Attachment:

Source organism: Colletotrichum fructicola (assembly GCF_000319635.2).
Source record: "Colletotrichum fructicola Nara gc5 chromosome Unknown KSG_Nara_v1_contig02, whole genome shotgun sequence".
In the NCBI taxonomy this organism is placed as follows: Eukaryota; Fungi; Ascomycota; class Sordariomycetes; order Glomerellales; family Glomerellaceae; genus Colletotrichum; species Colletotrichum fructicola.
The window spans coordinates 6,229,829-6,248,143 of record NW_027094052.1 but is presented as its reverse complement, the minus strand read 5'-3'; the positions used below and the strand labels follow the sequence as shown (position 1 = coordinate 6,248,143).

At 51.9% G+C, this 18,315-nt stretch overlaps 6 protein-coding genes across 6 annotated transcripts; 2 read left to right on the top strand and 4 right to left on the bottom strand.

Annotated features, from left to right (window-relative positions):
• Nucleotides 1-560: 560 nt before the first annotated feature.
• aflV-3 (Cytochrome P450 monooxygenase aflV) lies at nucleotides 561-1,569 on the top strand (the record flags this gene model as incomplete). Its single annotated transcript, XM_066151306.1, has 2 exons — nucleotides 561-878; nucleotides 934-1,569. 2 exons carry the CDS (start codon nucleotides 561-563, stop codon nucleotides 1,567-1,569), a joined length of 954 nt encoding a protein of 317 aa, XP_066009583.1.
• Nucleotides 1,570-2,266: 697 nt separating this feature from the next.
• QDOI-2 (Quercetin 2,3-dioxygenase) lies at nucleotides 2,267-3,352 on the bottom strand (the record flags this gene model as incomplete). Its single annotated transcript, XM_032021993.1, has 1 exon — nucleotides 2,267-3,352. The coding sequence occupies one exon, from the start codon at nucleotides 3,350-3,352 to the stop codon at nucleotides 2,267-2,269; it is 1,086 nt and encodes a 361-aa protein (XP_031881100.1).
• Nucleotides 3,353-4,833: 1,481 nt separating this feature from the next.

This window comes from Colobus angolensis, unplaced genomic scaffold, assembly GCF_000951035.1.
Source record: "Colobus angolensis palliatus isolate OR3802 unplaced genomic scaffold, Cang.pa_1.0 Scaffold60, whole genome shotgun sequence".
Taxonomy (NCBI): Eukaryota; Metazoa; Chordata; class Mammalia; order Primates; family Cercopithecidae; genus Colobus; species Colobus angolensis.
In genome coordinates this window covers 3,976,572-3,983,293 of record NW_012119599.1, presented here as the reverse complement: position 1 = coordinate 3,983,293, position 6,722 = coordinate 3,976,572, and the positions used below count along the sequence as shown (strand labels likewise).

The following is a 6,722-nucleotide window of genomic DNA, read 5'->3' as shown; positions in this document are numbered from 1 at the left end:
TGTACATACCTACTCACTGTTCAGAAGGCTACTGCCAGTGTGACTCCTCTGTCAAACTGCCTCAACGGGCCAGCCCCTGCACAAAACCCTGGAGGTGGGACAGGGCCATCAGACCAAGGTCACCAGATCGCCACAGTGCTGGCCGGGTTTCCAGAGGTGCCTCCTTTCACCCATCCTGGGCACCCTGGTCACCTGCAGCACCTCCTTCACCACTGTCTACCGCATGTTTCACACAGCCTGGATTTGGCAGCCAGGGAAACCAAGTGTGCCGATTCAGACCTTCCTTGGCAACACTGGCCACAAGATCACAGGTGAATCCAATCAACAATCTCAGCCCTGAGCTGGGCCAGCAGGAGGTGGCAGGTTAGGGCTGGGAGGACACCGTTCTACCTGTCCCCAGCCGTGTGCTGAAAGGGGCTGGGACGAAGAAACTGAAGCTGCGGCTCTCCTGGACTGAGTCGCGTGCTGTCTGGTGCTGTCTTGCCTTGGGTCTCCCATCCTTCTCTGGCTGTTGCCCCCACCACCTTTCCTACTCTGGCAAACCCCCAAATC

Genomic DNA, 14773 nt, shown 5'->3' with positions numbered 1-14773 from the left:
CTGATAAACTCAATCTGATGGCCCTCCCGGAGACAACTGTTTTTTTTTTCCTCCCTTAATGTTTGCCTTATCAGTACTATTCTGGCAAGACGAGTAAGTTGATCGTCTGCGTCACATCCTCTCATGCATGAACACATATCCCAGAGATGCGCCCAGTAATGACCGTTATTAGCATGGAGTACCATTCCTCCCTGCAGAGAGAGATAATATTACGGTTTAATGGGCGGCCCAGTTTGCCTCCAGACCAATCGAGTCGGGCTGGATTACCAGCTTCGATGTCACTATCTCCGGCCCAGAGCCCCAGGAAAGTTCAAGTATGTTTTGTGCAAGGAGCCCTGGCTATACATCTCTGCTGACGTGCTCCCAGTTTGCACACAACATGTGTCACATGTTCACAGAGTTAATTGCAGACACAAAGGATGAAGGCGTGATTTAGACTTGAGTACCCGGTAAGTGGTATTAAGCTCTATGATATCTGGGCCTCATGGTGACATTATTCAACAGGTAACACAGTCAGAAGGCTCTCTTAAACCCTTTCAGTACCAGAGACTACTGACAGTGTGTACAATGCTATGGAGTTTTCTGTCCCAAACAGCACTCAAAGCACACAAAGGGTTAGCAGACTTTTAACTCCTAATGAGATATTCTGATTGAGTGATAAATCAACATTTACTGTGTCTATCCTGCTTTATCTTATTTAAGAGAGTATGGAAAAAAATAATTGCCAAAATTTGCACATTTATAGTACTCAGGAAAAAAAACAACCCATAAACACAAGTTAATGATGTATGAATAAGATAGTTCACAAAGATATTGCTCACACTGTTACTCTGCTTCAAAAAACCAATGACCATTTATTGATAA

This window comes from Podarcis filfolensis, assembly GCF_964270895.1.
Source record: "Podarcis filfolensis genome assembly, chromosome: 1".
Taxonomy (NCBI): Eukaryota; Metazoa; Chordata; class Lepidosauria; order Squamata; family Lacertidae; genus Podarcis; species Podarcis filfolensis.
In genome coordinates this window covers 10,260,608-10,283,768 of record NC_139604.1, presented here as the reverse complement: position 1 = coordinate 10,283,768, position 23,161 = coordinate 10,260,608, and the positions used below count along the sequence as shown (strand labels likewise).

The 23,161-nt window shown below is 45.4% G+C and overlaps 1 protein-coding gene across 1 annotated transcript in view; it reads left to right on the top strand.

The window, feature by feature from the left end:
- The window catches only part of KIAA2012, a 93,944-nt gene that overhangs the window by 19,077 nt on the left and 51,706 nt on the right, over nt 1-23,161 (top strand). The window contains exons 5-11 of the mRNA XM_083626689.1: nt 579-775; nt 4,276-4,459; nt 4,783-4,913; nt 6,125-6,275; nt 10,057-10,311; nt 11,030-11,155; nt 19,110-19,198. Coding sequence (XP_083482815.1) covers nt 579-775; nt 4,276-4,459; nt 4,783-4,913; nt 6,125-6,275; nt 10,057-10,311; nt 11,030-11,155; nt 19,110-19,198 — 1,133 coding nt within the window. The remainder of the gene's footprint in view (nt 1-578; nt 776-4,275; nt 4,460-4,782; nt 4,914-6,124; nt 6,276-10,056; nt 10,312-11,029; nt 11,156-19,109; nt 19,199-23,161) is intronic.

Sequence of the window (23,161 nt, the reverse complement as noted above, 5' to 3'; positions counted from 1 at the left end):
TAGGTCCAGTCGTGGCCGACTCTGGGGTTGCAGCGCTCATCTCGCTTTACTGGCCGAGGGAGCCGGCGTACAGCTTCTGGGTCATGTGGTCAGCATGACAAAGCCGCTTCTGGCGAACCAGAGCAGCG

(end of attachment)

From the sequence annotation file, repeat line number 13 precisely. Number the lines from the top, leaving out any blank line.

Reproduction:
Source record: "Colobus angolensis palliatus isolate OR3802 unplaced genomic scaffold, Cang.pa_1.0 Scaffold60, whole genome shotgun sequence".